Is Europe's frosty relations with Russia thawing amid growth of populism?
The rise of populist politics across both Europe and the USA have seen the established order in retreat and many countries taking a friendlier approach to its consistent foe, Russia.The shift in political opinion throughout Europe includes the growth of anti-establishment politics in Italy, where leader of the Five Star Movement - which has backed the successful no vote against changing the constitution - calling on closer links to Vladimir Putin.
And this week Spain also invited Russia’s foreign minister to the nations to improve relations between Madrid and Moscow.
In Italy, the rise of M5S and the Northern League, both of whom want to drastically change the country’s relationship with the European Union, want better relations and have called for anti-Russia sanctions lifted. M5S senator Vito Petrocelli said last month during a trip to Moscow: “If Russians are content with having Putin as their president, then we are content with it as well. We do not meddle in other nation’s politics, and firmly believe that no country should interfere in the political affairs of another. All we do is support the economic, political and social interests of our fellow countrymen and companies in Italy and abroad. And if these interests coincide with those of another country, big or small, that’s not important.”
Currently Italy is in political limbo following the resignation of the Prime Minister Matteo Renzi following the defeat of his referendum on constitutional change. Should a general election be called, opinion polls indicate these anti-establishment parties could very likely sweep to power.
Across swathes of Europe the old teutonic plates of the established order are shifting as the populist parties benefit from a surge in support, seemingly inspired by the UK’s Brexit decision and the election of Donald Trump as president in the US. Upcoming elections in Germany, France and the Netherlands could easily see the dominant parties ousted and replaced by ones that want closer ties with Russia.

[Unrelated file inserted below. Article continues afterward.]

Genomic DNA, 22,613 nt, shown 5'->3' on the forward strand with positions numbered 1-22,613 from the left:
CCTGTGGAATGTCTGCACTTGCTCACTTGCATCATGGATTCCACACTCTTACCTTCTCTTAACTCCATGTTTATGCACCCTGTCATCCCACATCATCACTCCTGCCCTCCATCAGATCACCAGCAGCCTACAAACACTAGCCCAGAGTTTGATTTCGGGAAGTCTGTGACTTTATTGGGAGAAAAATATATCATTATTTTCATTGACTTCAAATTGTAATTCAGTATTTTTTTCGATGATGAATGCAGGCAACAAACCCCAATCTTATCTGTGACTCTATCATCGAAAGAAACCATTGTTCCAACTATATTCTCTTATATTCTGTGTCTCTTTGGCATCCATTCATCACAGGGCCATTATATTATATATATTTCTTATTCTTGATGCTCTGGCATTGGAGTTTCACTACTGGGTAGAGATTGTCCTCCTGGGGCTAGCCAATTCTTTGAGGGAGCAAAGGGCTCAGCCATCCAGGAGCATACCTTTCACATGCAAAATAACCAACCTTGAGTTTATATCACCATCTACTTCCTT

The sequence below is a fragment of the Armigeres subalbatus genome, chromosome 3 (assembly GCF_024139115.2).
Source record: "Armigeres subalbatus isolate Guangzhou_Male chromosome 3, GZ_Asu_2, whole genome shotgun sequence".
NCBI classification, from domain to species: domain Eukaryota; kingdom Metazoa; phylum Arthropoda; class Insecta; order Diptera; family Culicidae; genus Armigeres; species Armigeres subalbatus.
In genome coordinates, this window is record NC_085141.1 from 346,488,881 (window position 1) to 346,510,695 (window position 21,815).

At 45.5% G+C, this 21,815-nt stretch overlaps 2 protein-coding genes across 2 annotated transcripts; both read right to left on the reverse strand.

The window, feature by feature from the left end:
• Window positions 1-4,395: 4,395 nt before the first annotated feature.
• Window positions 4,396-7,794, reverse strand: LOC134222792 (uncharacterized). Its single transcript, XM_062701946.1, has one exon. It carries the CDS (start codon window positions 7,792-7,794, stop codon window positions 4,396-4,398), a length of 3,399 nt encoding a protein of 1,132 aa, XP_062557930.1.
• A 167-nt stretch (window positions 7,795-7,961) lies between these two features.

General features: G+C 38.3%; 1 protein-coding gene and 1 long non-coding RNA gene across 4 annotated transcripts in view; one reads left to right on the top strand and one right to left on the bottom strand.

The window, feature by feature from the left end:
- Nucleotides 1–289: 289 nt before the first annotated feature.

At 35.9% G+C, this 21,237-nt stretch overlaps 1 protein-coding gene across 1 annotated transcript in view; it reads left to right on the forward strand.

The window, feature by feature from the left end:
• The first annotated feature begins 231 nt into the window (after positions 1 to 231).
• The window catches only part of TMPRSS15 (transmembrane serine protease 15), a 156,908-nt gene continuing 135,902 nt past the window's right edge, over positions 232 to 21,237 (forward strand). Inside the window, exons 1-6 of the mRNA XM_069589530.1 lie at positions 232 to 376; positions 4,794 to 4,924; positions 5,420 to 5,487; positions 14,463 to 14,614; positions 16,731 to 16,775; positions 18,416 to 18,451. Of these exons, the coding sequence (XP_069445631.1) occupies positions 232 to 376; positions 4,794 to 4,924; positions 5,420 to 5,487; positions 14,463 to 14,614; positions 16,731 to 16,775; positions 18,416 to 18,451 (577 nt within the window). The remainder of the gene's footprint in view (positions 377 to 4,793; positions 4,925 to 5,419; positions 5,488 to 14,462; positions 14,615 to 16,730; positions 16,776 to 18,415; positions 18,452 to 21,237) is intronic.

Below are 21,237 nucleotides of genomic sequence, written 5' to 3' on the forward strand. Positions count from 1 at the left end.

Even some of the Soviet Union’s former satellite countries are becoming wary of what they see as the ever-growing dominance of the EU. The Visegrád Group - Poland, Hungary, Slovakia and the Czech Republic have often challenged EU directives, especially over the recent influx of migrants through their countries to Germany. Both Bulgaria and Moldova last month voted for leaders who had called for the lifting of sanctions and improving relations. In Sofia, Socialist-backed General Rumen Radev, a former air force commander who wants to lift EU sanctions against Russia, won by a wide margin against the ruling centre-right GERB Party candidate Tsetska Tsacheva, securing 59 percent of the vote compared to Tsacheva’s 36 percent. Prime Minister Boyko Borisov resigned his post after the defeat.
In Moldova, the staunch pro-Russia leader Igor Dodon, who has in the past threatened to tear up an EU association agreement in favor of a trade deal with Russia, won by a narrower margin. In a second round runoff, Dodon received 52 percent of the vote compared to pro-Europe rival Maia Sandu’s 48 percent according to the Moldovan Central Election Commission.
Even NATO has recently indicated it wants a warmer relationship with Mr Putin, representing a softening of views since Russia annexed Crimea. NATO Secretary General Jens Stoltenberg said on December 5: "We continue to strive for more constructive relationship with Russia and we strongly believe that in times when tensions run high it is even more important to have dialogue, to have a chance for political dialogue open and we continue to pursue our dual-track approach with strong defense combined with dialogue and political communication with Russia.”